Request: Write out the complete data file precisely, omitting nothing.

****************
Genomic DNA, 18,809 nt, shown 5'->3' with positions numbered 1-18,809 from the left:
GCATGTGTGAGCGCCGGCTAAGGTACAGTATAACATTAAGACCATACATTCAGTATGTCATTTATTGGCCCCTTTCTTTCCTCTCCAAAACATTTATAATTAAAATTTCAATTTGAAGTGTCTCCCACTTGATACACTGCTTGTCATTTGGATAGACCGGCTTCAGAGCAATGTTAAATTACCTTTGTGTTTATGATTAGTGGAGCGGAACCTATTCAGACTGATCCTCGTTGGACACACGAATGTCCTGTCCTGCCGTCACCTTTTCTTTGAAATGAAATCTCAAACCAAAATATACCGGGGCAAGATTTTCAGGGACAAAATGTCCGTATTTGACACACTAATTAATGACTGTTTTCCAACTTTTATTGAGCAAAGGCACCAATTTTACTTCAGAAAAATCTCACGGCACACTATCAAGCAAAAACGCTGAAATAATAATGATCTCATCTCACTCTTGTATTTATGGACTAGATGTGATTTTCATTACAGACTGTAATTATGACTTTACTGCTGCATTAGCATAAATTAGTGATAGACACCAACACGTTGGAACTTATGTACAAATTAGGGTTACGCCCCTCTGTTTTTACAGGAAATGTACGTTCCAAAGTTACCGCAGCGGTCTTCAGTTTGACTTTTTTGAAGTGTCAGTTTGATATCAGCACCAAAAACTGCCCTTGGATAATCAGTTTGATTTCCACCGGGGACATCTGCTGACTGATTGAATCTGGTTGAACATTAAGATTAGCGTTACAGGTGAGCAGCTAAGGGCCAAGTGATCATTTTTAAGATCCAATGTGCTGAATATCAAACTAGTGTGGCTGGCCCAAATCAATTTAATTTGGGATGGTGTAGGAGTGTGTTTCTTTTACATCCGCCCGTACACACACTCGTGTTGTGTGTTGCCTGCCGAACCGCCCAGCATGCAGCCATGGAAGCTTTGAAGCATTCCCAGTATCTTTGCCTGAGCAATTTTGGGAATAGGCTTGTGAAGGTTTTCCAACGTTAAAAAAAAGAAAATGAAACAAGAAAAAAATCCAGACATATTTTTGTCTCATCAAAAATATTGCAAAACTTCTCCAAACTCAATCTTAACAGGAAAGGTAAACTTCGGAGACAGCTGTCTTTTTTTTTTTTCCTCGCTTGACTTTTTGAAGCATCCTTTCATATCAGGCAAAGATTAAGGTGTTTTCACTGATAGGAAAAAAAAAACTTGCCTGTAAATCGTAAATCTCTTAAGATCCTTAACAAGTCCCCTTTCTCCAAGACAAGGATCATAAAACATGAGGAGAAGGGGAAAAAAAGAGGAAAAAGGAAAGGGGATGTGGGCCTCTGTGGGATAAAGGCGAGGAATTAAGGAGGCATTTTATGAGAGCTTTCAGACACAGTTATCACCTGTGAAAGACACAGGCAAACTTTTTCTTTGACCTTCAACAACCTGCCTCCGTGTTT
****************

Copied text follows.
Genomic DNA, 18,809 nt, shown 5'->3' with positions numbered 1-18,809 from the left:
GCATGTGTGAGCGCCGGCTAAGGTACAGTATAACATTAAGACCATACATTCAGTATGTCATTTATTGGCCCCTTTCTTTCCTCTCCAAAACATTTATAATTAAAATTTCAATTTGAAGTGTCTCCCACTTGATACACTGCTTGTCATTTGGATAGACCGGCTTCAGAGCAATGTTAAATTACCTTTGTGTTTATGATTAGTGGAGCGGAACCTATTCAGACTGATCCTCGTTGGACACACGAATGTCCTGTCCTGCCGTCACCTTTTCTTTGAAATGAAATCTCAAACCAAAATATACCGGGGCAAGATTTTCAGGGACAAAATGTCCGTATTTGACACACTAATTAATGACTGTTTTCCAACTTTTATTGAGCAAAGGCACCAATTTTACTTCAGAAAAATCTCACGGCACACTATCAAGCAAAAACGCTGAAATAATAATGATCTCATCTCACTCTTGTATTTATGGACTAGATGTGATTTTCATTACAGACTGTAATTATGACTTTACTGCTGCATTAGCATAAATTAGTGATAGACACCAACACGTTGGAACTTATGTACAAATTAGGGTTACGCCCCTCTGTTTTTACAGGAAATGTACGTTCCAAAGTTACCGCAGCGGTCTTCAGTTTGACTTTTTTGAAGTGTCAGTTTGATATCAGCACCAAAAACTGCCCTTGGATAATCAGTTTGATTTCCACCGGGGACATCTGCTGACTGATTGAATCTGGTTGAACATTAAGATTAGCGTTACAGGTGAGCAGCTAAGGGCCAAGTGATCATTTTTAAGATCCAATGTGCTGAATATCAAACTAGTGTGGCTGGCCCAAATCAATTTAATTTGGGATGGTGTAGGAGTGTGTTTCTTTTACATCCGCCCGTACACACACTCGTGTTGTGTGTTGCCTGCCGAACCGCCCAGCATGCAGCCATGGAAGCTTTGAAGCATTCCCAGTATCTTTGCCTGAGCAATTTTGGGAATAGGCTTGTGAAGGTTTTCCAACGTTAAAAAAAAGAAAATGAAACAAGAAAAAAATCCAGACATATTTTTGTCTCATCAAAAATATTGCAAAACTTCTCCAAACTCAATCTTAACAGGAAAGGTAAACTTCGGAGACAGCTGTCTTTTTTTTTTTTCCTCGCTTGACTTTTTGAAGCATCCTTTCATATCAGGCAAAGATTAAGGTGTTTTCACTGATAGGAAAAAAAAAACTTGCCTGTAAATCGTAAATCTCTTAAGATCCTTAACAAGTCCCCTTTCTCCAAGACAAGGATCATAAAACATGAGGAGAAGGGGAAAAAAAGAGGAAAAAGGAAAGGGGATGTGGGCCTCTGTGGGATAAAGGCGAGGAATTAAGGAGGCATTTTATGAGAGCTTTCAGACACAGTTATCACCTGTGAAAGACACAGGCAAACTTTTTCTTTGACCTTCAACAACCTGCCTCCGTGTTT